OK. During the game the AI should be wary of forks, avoiding moves that can lead to them. Let’s assume that the last move led to the fork: this assumption, due to the simplicity of our AI, is acceptable. What about this one?

No problem. We define a constant:

  [0, 1, 2],
  [3, 4, 5],
  [6, 7, 8],
  [0, 3, 6],
  [1, 4, 7],
  [2, 5, 8],
  [6, 4, 2],
  [0, 4, 8]

And in the training process, the AI looks forks:

def fork? do |x|
    @board[x[0]] == @board[x[1]] && @board[x[2]].class != @board[x[0]].class &&
      place_x?(x[0]) ||
      @board[x[1]] == @board[x[2]] && @board[x[0]].class != @board[x[2]].class &&
        place_x?(x[1]) ||
      @board[x[0]] == @board[x[2]] && @board[x[1]].class != @board[x[2]].class &&

The result is when the combination appears twice. Cheers!

if @game.fork?.size > 1
An episode of “Test pilota Pirxa”. 1978.
An episode of “Test pilota Pirxa”. 1978.

Great! Now let’s define some dangerous situations:

  [6, 4, 2],
  [0, 4, 8]

  [0, 4, 7],
  [0, 4, 5],
  [2, 4, 3],
  [2, 4, 7],
  [3, 4, 8],
  [1, 4, 8],
  [1, 4, 6],
  [5, 4, 6]
def fork_danger_1?
  DANGEROUS_SITUATIONS_1.detect do |x|
    @board[x[0]] == @board[x[2]] &&
      @board[x[0]] != @board[x[1]]

def fork_danger_3?
  DANGEROUS_SITUATIONS_1.detect do |x|
    @board[x[0]] != @board[x[2]] &&
      @board[x[1]] == @board[x[2]]

def fork_danger_2?
  DANGEROUS_SITUATIONS_2.detect do |x|
    @board[x[0]] == @board[x[2]] &&
      @board[x[0]] != @board[x[1]]

We will create three arrays into which we will put the moves: 1. Unambiguously unacceptable, 2. Leading to a fork, and 3. Attacking:

# Create a list of unacceptable moves, a list of moves leading to fork, a list of attacking moves:
array_of_games.each do |row|
  row.each do |e|
    next unless e == current_position

    if row[6].to_i - row[3].to_i == 2 && row[2].to_f != 0.2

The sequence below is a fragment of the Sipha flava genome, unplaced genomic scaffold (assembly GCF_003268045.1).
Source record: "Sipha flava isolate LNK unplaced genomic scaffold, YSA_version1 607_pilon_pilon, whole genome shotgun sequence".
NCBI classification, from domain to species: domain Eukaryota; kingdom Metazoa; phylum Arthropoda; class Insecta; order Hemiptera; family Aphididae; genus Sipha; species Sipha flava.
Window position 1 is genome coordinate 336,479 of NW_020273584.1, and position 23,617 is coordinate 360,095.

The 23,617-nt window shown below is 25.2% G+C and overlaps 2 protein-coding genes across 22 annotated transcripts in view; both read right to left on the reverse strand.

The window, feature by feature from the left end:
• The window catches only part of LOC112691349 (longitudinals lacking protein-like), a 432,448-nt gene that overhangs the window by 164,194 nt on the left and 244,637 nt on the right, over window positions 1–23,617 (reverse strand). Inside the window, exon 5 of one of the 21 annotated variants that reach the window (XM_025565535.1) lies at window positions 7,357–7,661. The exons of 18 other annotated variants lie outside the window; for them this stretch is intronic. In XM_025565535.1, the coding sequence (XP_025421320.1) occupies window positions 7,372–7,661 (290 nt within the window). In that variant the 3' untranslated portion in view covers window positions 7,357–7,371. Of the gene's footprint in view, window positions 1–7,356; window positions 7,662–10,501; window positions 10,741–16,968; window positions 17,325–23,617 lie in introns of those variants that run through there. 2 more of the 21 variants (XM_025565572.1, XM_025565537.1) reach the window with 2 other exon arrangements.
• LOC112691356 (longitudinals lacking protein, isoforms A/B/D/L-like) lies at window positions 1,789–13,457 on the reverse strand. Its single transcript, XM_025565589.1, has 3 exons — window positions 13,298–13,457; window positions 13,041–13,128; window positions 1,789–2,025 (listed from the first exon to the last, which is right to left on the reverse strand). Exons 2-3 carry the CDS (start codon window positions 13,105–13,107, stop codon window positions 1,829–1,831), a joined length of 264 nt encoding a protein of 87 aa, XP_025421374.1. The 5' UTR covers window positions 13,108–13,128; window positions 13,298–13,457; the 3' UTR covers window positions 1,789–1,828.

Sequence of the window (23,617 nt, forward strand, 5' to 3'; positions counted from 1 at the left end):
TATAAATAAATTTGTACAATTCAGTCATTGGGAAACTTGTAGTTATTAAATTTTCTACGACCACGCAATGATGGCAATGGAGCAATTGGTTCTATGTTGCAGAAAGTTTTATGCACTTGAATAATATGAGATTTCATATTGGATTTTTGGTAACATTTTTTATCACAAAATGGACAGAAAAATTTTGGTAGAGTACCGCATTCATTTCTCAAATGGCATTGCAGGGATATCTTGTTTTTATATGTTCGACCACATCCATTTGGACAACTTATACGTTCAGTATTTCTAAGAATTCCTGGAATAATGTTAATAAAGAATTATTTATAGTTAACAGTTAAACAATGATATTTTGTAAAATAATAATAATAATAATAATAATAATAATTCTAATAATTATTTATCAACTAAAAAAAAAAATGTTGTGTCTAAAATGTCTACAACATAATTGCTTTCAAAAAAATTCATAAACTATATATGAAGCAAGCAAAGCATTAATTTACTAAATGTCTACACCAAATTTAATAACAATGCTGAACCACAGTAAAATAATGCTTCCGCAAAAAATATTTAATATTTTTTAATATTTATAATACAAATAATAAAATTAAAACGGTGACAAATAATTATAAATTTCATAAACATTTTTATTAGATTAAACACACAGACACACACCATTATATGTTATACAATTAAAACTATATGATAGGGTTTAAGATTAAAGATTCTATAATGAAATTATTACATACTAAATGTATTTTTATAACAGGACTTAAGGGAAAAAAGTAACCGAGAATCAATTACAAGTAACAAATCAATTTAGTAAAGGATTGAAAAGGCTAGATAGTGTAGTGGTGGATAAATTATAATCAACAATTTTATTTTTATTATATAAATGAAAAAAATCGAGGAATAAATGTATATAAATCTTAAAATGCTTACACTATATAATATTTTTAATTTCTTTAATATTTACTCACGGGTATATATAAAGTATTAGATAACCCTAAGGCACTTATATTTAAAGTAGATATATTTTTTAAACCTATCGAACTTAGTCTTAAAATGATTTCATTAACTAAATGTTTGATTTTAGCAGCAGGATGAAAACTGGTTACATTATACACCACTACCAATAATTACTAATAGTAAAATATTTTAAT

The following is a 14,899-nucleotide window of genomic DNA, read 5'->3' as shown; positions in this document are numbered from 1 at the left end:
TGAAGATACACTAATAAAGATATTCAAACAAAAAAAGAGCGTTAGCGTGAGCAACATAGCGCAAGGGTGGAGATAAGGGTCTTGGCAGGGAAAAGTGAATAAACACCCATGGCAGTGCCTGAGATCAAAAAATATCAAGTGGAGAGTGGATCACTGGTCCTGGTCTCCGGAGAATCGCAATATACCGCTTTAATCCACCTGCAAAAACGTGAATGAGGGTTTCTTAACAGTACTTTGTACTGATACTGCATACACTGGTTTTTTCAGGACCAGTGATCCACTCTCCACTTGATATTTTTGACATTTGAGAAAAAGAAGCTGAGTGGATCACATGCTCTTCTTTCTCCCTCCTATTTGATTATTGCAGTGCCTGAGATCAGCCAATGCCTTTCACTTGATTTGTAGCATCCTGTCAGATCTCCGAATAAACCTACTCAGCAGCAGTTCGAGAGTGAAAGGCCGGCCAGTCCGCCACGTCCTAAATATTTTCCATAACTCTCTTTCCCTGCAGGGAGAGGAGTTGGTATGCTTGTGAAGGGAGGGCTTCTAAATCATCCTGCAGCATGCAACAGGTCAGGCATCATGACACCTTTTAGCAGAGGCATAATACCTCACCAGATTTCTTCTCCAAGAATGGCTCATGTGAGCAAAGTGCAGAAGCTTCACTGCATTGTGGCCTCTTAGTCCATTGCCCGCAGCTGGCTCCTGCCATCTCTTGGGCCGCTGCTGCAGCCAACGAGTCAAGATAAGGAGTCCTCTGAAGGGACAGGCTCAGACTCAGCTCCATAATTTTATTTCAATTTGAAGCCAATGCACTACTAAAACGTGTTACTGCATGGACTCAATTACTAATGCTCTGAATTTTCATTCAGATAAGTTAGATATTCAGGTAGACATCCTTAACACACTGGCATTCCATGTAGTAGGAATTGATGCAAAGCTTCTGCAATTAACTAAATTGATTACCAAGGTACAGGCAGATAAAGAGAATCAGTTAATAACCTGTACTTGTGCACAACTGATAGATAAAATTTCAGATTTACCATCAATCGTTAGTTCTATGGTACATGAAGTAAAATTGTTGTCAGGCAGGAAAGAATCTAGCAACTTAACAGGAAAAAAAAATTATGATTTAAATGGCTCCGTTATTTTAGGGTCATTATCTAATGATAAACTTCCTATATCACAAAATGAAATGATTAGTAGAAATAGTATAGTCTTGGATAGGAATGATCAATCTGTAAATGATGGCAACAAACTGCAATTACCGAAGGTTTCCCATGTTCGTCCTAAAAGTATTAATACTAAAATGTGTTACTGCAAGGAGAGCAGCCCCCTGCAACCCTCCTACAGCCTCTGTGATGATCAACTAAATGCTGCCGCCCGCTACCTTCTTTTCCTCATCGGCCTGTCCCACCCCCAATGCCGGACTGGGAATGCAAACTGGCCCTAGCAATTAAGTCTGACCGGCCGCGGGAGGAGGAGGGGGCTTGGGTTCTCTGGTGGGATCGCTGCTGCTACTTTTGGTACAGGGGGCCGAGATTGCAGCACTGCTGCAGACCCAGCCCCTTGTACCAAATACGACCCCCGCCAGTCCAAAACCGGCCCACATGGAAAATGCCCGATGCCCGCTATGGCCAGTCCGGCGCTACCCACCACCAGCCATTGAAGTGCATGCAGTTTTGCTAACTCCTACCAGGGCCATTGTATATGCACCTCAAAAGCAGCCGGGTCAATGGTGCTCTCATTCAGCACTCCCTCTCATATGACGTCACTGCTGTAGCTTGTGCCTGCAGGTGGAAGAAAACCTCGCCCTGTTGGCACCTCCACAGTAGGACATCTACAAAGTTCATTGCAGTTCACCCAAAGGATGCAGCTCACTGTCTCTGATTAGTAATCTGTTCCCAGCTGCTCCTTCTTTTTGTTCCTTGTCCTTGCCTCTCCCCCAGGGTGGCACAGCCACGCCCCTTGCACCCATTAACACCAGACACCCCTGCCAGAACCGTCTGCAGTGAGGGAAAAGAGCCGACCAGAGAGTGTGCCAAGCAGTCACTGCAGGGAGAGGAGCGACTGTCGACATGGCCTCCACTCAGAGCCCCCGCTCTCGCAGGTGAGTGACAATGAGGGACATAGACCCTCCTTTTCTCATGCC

unacceptable_moves_array << row[0]
    # Find moves that inevitably lead to a fork:
    elsif fork_danger_1 && row[3].to_i == (3 if @player1 == 'Human' || 2) && row[0].to_i.odd?
      unacceptable_moves_array << row[0]
    elsif (fork_danger_2 || fork_danger_3) && row[3].to_i == (3 if @player1 == 'Human' || 2) && row[0].to_i.even?
      unacceptable_moves_array << row[0]
    next if row[5].nil?

    # Find moves that may lead to a fork:
    array_of_moves_to_fork << row[0] if row[3].to_i == row[5].to_i
    # Find attacking moves:
    attack_moves_array << row[0] if row[3].to_i == row[5].to_i && row[6].to_i < 7

Next, the neural network gets the outcome of our efforts:

data = nn_data(board, fork_danger_1, fork_danger_2, fork_danger_3, array_of_games)
fann_results_array = []
  train = data[0], desired_outputs: data[1])
  model =
    num_inputs: 1,
    hidden_neurons: [4],
    num_outputs: 1
  model.train_on_data(train, 5000, 500, 0.01)
  data[0].flatten.each do |i|
    fann_results_array <<[i])
result = data[0][fann_results_array.index(fann_results_array.max)]

Result: AI will play you a draw if you don’t make a mistake in the game. Or AI will win if you make the wrong move. If the AI loses, you need to delete the game log and re-generate it. Remember, this is just a simple model to demonstrate the possibility of creating a neural network, and be lenient!

How to start playing:

gem install csv ruby-fann progress_bar tty-pie
git clone
cd Tic-Tac-Toe-AI-with-Neural-Network-Resurrections
ruby start.rb